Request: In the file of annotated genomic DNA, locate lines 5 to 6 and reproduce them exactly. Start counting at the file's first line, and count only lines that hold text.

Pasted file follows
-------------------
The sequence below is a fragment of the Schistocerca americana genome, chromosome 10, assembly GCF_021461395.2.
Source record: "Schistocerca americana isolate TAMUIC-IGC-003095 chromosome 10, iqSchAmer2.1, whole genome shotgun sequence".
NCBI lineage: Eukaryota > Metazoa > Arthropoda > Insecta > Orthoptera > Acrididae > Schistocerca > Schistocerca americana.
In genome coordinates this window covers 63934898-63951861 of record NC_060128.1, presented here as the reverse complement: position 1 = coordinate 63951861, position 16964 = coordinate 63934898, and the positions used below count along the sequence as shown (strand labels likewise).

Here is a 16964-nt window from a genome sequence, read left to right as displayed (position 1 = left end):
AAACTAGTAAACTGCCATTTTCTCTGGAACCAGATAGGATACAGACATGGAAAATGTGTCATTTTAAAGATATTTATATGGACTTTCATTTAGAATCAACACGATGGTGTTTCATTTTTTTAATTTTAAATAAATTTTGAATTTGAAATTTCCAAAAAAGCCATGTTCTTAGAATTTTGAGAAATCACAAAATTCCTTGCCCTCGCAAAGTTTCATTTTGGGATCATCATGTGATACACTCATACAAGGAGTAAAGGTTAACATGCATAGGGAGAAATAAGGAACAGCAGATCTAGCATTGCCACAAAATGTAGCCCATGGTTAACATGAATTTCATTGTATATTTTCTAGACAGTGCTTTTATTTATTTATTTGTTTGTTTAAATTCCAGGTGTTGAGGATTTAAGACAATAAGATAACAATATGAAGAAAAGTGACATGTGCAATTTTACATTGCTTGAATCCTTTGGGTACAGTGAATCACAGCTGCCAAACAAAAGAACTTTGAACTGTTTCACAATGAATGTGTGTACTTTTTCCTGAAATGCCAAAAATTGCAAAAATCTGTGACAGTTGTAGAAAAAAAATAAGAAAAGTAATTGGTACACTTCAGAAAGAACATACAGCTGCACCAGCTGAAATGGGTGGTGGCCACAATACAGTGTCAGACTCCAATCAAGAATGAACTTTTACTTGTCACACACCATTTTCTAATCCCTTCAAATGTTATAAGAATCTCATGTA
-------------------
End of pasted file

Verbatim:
Here is a 16964-nt window from a genome sequence, read left to right as displayed (position 1 = left end):
AAACTAGTAAACTGCCATTTTCTCTGGAACCAGATAGGATACAGACATGGAAAATGTGTCATTTTAAAGATATTTATATGGACTTTCATTTAGAATCAACACGATGGTGTTTCATTTTTTTAATTTTAAATAAATTTTGAATTTGAAATTTCCAAAAAAGCCATGTTCTTAGAATTTTGAGAAATCACAAAATTCCTTGCCCTCGCAAAGTTTCATTTTGGGATCATCATGTGATACACTCATACAAGGAGTAAAGGTTAACATGCATAGGGAGAAATAAGGAACAGCAGATCTAGCATTGCCACAAAATGTAGCCCATGGTTAACATGAATTTCATTGTATATTTTCTAGACAGTGCTTTTATTTATTTATTTGTTTGTTTAAATTCCAGGTGTTGAGGATTTAAGACAATAAGATAACAATATGAAGAAAAGTGACATGTGCAATTTTACATTGCTTGAATCCTTTGGGTACAGTGAATCACAGCTGCCAAACAAAAGAACTTTGAACTGTTTCACAATGAATGTGTGTACTTTTTCCTGAAATGCCAAAAATTGCAAAAATCTGTGACAGTTGTAGAAAAAAAATAAGAAAAGTAATTGGTACACTTCAGAAAGAACATACAGCTGCACCAGCTGAAATGGGTGGTGGCCACAATACAGTGTCAGACTCCAATCAAGAATGAACTTTTACTTGTCACACACCATTTTCTAATCCCTTCAAATGTTATAAGAATCTCATGTA